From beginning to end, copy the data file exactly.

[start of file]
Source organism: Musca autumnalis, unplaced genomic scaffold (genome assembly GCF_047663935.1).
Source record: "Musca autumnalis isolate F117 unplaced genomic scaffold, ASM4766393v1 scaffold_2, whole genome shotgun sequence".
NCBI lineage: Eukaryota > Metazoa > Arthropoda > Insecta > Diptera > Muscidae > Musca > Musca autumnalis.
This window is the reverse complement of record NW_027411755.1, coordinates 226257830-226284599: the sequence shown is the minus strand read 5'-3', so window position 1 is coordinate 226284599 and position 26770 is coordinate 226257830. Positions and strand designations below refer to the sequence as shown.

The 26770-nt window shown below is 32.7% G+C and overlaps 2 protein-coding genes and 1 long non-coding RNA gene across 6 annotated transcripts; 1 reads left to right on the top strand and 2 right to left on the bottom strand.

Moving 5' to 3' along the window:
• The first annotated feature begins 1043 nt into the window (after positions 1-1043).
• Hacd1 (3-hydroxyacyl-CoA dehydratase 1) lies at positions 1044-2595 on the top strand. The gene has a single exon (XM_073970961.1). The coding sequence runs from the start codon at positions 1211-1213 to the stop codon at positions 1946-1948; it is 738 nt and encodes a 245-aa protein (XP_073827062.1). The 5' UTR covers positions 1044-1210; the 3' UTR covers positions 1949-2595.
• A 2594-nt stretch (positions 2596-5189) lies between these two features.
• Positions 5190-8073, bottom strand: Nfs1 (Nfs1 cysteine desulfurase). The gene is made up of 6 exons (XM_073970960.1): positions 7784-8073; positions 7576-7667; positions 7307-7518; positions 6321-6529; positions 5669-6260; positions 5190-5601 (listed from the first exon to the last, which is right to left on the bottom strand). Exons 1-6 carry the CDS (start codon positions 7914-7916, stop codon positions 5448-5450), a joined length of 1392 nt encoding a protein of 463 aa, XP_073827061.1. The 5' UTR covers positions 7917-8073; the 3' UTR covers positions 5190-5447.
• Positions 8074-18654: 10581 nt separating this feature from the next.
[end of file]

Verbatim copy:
Source organism: Musca autumnalis, unplaced genomic scaffold (genome assembly GCF_047663935.1).
Source record: "Musca autumnalis isolate F117 unplaced genomic scaffold, ASM4766393v1 scaffold_2, whole genome shotgun sequence".
NCBI lineage: Eukaryota > Metazoa > Arthropoda > Insecta > Diptera > Muscidae > Musca > Musca autumnalis.
This window is the reverse complement of record NW_027411755.1, coordinates 226257830-226284599: the sequence shown is the minus strand read 5'-3', so window position 1 is coordinate 226284599 and position 26770 is coordinate 226257830. Positions and strand designations below refer to the sequence as shown.

The 26770-nt window shown below is 32.7% G+C and overlaps 2 protein-coding genes and 1 long non-coding RNA gene across 6 annotated transcripts; 1 reads left to right on the top strand and 2 right to left on the bottom strand.

Moving 5' to 3' along the window:
• The first annotated feature begins 1043 nt into the window (after positions 1-1043).
• Hacd1 (3-hydroxyacyl-CoA dehydratase 1) lies at positions 1044-2595 on the top strand. The gene has a single exon (XM_073970961.1). The coding sequence runs from the start codon at positions 1211-1213 to the stop codon at positions 1946-1948; it is 738 nt and encodes a 245-aa protein (XP_073827062.1). The 5' UTR covers positions 1044-1210; the 3' UTR covers positions 1949-2595.
• A 2594-nt stretch (positions 2596-5189) lies between these two features.
• Positions 5190-8073, bottom strand: Nfs1 (Nfs1 cysteine desulfurase). The gene is made up of 6 exons (XM_073970960.1): positions 7784-8073; positions 7576-7667; positions 7307-7518; positions 6321-6529; positions 5669-6260; positions 5190-5601 (listed from the first exon to the last, which is right to left on the bottom strand). Exons 1-6 carry the CDS (start codon positions 7914-7916, stop codon positions 5448-5450), a joined length of 1392 nt encoding a protein of 463 aa, XP_073827061.1. The 5' UTR covers positions 7917-8073; the 3' UTR covers positions 5190-5447.
• Positions 8074-18654: 10581 nt separating this feature from the next.